With its mixture of world music rhythms, western pop structures, and ethnic weirdness, Yeasayer's debut finds a home somewhere between the trendy bars of Brooklyn and the villages of developing countries. On paper, the album looks like an all-out mess, a jumbled pile of sitars, synths, bongos, sequencers, fretless bass, choir harmonies, and whatever else Yeasayer deems necessary to conjure up the globetrotting images that fuel these 11 tracks. But All Hour Cymbals rarely strains under its own weight, even when it mixes Beach Boys harmonies with minimalist art rock ("No Need to Worry") or steel drums with sludgy, Sabbath-styled metal ("Wait for the Wintertime").
New York City has hosted its share of experimental bands in the early 21st century, from TV on the Radio to Animal Collective to the otherworldly experiments of Grizzly Bear. Still, Yeasayer's appeal is not that they're otherworldly, but are instead entirely grounded in this world. Rarely does a debut album sound so geographic, so well-traveled -- even if the journey through All Hour Cymbals feels slightly odd, as if the bandmates constructed some Paleozoic musical map in their heads where the landmasses of Africa and America had been pushed together, blending the disparate traditions and instruments from both continents. Sequencers figure prominently in some songs, but they're trumped by the clannish, tribal sounds that bring Yeasayer back to earth: the polyphonic percussion, the chant-like melodies, the Middle Eastern influences. Throughout it all, the band remains rooted in pop music, and songs like "2080" (which was tossed around the Internet in early 2007, bouncing from blog to blog in a game of hipster hot-potato) have instantly memorable hooks and gorgeous, airy harmonies.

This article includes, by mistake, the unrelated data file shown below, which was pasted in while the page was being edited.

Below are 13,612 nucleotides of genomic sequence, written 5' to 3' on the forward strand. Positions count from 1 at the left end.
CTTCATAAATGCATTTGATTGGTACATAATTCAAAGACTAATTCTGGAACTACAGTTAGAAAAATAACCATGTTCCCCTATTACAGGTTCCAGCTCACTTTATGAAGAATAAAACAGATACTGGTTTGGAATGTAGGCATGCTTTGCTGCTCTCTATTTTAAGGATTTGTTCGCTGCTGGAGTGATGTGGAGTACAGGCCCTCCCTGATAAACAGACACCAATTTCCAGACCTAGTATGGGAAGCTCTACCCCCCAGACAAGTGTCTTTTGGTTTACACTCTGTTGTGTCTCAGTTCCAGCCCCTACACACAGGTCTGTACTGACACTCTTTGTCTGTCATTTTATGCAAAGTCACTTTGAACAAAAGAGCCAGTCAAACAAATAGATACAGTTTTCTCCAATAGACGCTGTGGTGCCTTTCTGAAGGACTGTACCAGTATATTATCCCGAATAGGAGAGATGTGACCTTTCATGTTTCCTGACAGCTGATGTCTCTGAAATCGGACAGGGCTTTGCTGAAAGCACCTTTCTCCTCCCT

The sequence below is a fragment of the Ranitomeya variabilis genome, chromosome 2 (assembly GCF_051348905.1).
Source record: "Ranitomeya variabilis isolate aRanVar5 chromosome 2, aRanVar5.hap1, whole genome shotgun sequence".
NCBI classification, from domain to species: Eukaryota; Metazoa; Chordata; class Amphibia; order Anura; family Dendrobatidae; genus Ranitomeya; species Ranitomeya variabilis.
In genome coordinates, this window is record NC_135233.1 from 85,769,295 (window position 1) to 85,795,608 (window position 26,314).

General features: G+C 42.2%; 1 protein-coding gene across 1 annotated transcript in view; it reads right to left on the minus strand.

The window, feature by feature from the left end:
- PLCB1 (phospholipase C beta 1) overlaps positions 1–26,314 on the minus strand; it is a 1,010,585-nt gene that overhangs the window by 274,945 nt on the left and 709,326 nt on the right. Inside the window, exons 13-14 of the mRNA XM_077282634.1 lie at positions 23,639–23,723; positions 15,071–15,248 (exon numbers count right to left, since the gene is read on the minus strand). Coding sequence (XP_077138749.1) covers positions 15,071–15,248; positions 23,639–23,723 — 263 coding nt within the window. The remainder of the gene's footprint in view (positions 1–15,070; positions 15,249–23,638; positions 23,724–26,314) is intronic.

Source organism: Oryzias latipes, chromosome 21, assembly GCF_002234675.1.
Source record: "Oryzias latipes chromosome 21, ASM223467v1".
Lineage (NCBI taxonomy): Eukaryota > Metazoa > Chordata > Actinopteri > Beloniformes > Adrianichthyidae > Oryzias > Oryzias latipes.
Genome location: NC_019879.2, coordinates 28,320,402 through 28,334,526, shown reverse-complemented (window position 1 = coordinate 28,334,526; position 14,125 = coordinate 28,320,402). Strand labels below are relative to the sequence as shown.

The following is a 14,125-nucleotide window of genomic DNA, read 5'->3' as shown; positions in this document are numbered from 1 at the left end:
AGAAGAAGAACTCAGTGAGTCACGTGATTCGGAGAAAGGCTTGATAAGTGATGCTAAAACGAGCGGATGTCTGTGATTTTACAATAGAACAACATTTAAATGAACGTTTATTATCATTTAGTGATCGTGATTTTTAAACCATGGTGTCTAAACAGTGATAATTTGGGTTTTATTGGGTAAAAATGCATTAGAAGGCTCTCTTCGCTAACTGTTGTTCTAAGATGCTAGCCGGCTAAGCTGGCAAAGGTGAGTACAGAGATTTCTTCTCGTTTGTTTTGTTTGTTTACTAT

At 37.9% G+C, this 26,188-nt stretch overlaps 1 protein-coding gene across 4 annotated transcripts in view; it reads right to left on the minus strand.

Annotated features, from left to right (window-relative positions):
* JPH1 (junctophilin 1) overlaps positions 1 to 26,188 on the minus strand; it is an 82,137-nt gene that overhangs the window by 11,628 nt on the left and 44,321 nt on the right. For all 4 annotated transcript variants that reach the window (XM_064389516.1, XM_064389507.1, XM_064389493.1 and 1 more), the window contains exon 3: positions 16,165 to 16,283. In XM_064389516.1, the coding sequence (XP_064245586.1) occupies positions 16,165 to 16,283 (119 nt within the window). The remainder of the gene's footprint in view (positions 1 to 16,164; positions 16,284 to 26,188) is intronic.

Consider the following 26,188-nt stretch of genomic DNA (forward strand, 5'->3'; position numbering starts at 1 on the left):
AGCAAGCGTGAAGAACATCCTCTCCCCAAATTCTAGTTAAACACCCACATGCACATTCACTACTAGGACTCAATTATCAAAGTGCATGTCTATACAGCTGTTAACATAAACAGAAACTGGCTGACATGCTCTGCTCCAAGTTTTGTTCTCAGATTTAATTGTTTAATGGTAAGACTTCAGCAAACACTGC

The real treat is when those styles collide -- the western and the Middle Eastern, the urban and the native -- as they do on "Wait for the Summer," where guitarist/vocalist Anand Wilder echoes the anticipation of many an American grade-schooler ("Wait for summer, we'll sleep when we wanna") over a bed of sitars and vaguely foreign scales. Who cares if it's often hard to hear what Wilder is saying? His melodies are mumbled, harmonized, repeated, and hidden under piles of instruments, so they may as well be delivered in some indigenous language by the time all is said and done. "Wait for the Summer" consequently comes across as ritualistic, something with which to praise the sun or awaken the rain gods, but it also serves as a bizarre "School's out!" anthem for the indie crowd. Could Yeasayer be indie rock's answer to the absence of adventurous worldbeat figures like David Byrne and Peter Gabriel? It's too early to tell, but All Hour Cymbals is a mature, cohesive, and highly recommended debut. ~ Andrew Leahey, Rovi